Netfilx extends its anime reach by partnering with leading Japanese studios but will it be enough to beat off the competition?
Enterainmen reporters from all over the world packed like sardines into the seventh floor auditorium of the Tokyo International Forum last week eager to learn all about leading streaming subscription entertainment provider Netflix’s expansion of anime viewing options.
The Netflix Anime Tokyo Slate Event, as the showcase was dubbed, explained how the streaming service is partnering with more animation studios in Japan to make original content and is also set to launch a wide range of new series and films over the next year.
The much-loved Japanese animation style, which turns 100 this year, will appear on Netflix globally in a variety of forms. These include the film “Godzilla”, which is scheduled for release in November, the thrilling “Devilman Crybaby” by Masaaki Yuasa, a re-imagining of “Saint Seiya” as “Knights of The Zodiac: Saint Seiya” and “Baki” from the popular 1980s comic.
The streaming service is using Japanese anime to reach out to a wide diversity of viewers, who now number more than 100 million subscribers around the world.
Greg Peters, Netflix's chief product officer, says that more than 50 per cent of Japanese Netflix members stream anime and that the genre is popular everywhere from South America to the United States, Europe and, of course, in Asia.
“Anime is viewed to some extent in every one of our markets around the world today. It represents a significant opportunity for the category. Japan is our biggest market for anime but adding up all the other territories, we’ve found that 90 per cent of anime viewing actually happens outside Japan. We expect to continue to grow anime viewing both here in Japan and in the rest of the world as we continue to invest and identify quality content,” says Peters.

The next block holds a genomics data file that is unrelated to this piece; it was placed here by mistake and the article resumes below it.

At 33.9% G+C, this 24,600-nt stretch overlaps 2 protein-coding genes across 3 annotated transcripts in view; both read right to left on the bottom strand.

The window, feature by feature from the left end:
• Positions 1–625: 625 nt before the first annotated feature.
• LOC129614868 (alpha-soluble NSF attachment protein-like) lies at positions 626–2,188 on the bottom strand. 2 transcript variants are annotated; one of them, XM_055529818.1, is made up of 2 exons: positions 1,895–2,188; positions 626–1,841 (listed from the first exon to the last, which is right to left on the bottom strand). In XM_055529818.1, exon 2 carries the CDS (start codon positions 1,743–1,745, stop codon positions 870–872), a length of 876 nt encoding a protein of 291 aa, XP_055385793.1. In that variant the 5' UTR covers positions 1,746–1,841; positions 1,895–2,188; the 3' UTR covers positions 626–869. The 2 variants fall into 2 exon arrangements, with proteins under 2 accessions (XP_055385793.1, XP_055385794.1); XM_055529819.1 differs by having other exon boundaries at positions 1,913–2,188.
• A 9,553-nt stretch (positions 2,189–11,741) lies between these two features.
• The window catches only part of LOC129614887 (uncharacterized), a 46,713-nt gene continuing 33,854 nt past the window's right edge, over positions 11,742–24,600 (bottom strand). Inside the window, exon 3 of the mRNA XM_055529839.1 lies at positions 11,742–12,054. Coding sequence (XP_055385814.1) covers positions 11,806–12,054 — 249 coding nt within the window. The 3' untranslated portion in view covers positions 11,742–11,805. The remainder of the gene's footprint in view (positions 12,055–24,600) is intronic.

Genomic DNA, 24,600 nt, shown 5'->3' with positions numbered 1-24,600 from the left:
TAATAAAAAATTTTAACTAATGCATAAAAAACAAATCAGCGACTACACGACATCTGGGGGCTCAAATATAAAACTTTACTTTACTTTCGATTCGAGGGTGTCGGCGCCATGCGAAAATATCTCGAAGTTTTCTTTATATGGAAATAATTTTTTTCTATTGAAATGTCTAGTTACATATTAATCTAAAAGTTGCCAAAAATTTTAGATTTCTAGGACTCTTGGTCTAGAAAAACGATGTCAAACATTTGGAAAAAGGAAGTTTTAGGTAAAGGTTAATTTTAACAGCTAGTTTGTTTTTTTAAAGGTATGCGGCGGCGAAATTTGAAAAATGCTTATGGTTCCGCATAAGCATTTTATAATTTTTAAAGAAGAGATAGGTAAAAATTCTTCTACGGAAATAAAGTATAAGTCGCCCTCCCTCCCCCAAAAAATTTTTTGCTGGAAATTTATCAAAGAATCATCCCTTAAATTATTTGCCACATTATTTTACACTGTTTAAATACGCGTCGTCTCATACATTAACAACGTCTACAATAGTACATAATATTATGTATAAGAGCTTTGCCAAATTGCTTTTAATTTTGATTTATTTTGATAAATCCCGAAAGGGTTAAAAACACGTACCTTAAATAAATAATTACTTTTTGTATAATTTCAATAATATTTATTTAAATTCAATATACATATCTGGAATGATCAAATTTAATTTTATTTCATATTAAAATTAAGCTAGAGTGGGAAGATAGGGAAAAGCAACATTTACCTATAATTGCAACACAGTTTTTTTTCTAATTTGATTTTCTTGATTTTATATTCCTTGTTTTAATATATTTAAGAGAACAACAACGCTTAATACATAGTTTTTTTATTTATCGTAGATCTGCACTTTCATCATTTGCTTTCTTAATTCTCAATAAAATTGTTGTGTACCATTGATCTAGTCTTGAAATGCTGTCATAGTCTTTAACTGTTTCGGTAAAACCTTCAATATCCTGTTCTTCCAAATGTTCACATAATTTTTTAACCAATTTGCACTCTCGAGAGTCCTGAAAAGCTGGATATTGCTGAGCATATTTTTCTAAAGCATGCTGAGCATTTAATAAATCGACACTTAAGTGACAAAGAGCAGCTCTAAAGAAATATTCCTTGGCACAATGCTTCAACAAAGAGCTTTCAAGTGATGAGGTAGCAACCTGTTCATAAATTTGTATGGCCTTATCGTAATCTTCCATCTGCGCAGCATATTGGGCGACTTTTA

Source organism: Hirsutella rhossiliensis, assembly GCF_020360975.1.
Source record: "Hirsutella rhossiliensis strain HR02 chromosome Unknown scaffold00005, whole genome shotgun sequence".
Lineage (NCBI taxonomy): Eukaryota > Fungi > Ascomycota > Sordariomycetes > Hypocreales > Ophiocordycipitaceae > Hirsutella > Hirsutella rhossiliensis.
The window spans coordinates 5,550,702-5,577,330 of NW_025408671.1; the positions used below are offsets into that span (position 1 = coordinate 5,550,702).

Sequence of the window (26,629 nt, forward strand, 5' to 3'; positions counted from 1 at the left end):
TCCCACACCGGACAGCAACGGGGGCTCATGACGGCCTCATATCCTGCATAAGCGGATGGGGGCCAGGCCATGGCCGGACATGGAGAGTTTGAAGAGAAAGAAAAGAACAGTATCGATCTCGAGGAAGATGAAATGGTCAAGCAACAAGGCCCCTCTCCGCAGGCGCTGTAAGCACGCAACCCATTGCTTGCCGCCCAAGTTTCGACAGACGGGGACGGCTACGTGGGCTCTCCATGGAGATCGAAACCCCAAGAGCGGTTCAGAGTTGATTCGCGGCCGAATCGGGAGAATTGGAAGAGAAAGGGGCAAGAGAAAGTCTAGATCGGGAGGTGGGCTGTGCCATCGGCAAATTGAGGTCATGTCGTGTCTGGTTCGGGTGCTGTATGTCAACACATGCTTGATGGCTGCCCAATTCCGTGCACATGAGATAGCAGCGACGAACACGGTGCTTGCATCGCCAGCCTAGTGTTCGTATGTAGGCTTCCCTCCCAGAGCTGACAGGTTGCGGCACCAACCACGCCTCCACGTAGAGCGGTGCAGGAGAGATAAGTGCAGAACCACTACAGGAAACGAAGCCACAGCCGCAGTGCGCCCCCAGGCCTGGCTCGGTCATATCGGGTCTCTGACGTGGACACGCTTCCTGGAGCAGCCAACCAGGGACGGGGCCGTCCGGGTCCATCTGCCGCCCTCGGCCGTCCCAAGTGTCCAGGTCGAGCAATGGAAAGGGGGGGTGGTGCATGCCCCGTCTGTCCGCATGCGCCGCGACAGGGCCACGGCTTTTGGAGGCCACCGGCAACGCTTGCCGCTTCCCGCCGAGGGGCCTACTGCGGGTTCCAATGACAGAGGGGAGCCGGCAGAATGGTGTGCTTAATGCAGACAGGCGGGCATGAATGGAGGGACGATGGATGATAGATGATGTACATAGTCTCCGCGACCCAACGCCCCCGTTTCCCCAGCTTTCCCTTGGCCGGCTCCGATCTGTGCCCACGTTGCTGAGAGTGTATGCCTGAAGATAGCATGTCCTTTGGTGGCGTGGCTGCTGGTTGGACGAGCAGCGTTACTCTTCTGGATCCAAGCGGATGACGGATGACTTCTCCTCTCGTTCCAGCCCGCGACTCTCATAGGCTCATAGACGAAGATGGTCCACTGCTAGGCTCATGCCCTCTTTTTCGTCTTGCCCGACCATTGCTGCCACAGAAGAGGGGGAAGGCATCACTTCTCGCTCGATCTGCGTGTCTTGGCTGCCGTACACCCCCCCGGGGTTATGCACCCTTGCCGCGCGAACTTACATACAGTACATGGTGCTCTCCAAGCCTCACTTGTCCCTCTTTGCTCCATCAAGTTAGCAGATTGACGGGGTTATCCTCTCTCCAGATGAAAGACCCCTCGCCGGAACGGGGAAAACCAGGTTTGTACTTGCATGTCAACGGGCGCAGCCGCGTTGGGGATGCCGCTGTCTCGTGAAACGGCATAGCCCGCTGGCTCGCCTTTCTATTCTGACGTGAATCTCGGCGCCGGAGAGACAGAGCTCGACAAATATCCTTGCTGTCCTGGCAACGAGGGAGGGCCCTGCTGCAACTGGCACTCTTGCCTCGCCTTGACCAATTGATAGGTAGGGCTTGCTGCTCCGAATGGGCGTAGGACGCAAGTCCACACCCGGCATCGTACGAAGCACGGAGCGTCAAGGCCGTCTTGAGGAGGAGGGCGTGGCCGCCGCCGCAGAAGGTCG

“New global audiences are critical as they allow us to create a positive feedback loop, which is turn enables us to put a lot of time and investment into the product. We can also really help creators achieve their visions at the highest quality levels and exercise their craft without squeezing them on time or cost.”
The new series and films, which will roll out over the next year, are not only remakes or licensed Japanese animations but also include stories from the USA that are being turned into anime versions.
“We currently partner with more 50 anime content producers here in Japan to bring both licensed titles and new productions to our members around the world. These new titles are an increasingly important part of our library. We currently have some 20 original anime titles available today,” says Peters, adding that entertainment is undergoing a major transition that’s being led by consumers. Consumers, he adds, are today more likely to pay for entertainment-based Internet services than any other service category and far more apt to enjoy “binge-watching” than at any time in the past.
“More than three-quarters of our customers say they like that ‘all at once’ seasonal release pattern,” he explains.
Indeed, improving quality of experience and making it specific to each user has paid off big time and viewers are unanimous in saying they would find it very hard to return to old models
Netflix already makes its own anime originals such as “Castlevania”, which was released last month and has since been renewed for a second season.
The show’s producer Adi Shankar says that he was approached to do a live-action film in 2012 but turned it down. “I felt that the company involved did not respect the fans, characters or the games. Making this show with Netflix was the best experience I had in Hollywood," says Shankar who spent his childhood in Singapore and Hong Kong and was weaned on Japanese anime.
“They let us make this show for the fans of the game,” he adds.
Japanese director Masaaki Yuasa, just back from a Canadian film festival, was also at the event and considers making Go Nagai’s “Devilman” for Netflix a great opportunity. Right now, he says, the studio is busy working on storyboarding, scripting and even the climax scenes,